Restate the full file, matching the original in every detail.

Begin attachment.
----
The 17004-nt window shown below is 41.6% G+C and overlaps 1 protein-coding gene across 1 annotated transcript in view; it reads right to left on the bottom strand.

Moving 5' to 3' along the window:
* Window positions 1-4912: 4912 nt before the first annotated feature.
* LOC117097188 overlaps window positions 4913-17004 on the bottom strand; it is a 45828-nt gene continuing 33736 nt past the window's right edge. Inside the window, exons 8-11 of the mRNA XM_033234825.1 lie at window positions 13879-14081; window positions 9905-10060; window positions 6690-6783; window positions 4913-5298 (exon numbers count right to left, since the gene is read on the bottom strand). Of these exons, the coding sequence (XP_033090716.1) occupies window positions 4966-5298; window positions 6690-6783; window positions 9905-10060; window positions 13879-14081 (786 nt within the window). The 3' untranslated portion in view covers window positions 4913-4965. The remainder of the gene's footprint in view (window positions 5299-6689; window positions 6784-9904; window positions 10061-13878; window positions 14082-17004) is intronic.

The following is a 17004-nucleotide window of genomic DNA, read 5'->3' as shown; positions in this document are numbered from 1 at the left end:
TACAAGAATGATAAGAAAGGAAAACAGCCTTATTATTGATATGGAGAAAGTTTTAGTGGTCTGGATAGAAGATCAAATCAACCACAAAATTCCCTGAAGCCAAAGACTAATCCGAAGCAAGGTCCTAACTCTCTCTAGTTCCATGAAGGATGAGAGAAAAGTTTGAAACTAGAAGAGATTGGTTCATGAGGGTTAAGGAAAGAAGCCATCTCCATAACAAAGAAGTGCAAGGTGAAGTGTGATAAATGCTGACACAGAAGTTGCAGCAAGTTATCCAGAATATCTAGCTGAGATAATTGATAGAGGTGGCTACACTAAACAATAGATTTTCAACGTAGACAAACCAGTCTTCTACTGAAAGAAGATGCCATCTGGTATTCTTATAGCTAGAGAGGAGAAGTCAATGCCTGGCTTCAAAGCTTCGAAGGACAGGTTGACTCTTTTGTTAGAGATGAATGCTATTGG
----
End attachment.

The 17004-nt window shown below is 41.6% G+C and overlaps 1 protein-coding gene across 1 annotated transcript in view; it reads right to left on the bottom strand.

Moving 5' to 3' along the window:
* Window positions 1-4912: 4912 nt before the first annotated feature.
* LOC117097188 overlaps window positions 4913-17004 on the bottom strand; it is a 45828-nt gene continuing 33736 nt past the window's right edge. Inside the window, exons 8-11 of the mRNA XM_033234825.1 lie at window positions 13879-14081; window positions 9905-10060; window positions 6690-6783; window positions 4913-5298 (exon numbers count right to left, since the gene is read on the bottom strand). Of these exons, the coding sequence (XP_033090716.1) occupies window positions 4966-5298; window positions 6690-6783; window positions 9905-10060; window positions 13879-14081 (786 nt within the window). The 3' untranslated portion in view covers window positions 4913-4965. The remainder of the gene's footprint in view (window positions 5299-6689; window positions 6784-9904; window positions 10061-13878; window positions 14082-17004) is intronic.

The following is a 17004-nucleotide window of genomic DNA, read 5'->3' as shown; positions in this document are numbered from 1 at the left end:
TACAAGAATGATAAGAAAGGAAAACAGCCTTATTATTGATATGGAGAAAGTTTTAGTGGTCTGGATAGAAGATCAAATCAACCACAAAATTCCCTGAAGCCAAAGACTAATCCGAAGCAAGGTCCTAACTCTCTCTAGTTCCATGAAGGATGAGAGAAAAGTTTGAAACTAGAAGAGATTGGTTCATGAGGGTTAAGGAAAGAAGCCATCTCCATAACAAAGAAGTGCAAGGTGAAGTGTGATAAATGCTGACACAGAAGTTGCAGCAAGTTATCCAGAATATCTAGCTGAGATAATTGATAGAGGTGGCTACACTAAACAATAGATTTTCAACGTAGACAAACCAGTCTTCTACTGAAAGAAGATGCCATCTGGTATTCTTATAGCTAGAGAGGAGAAGTCAATGCCTGGCTTCAAAGCTTCGAAGGACAGGTTGACTCTTTTGTTAGAGATGAATGCTATTGG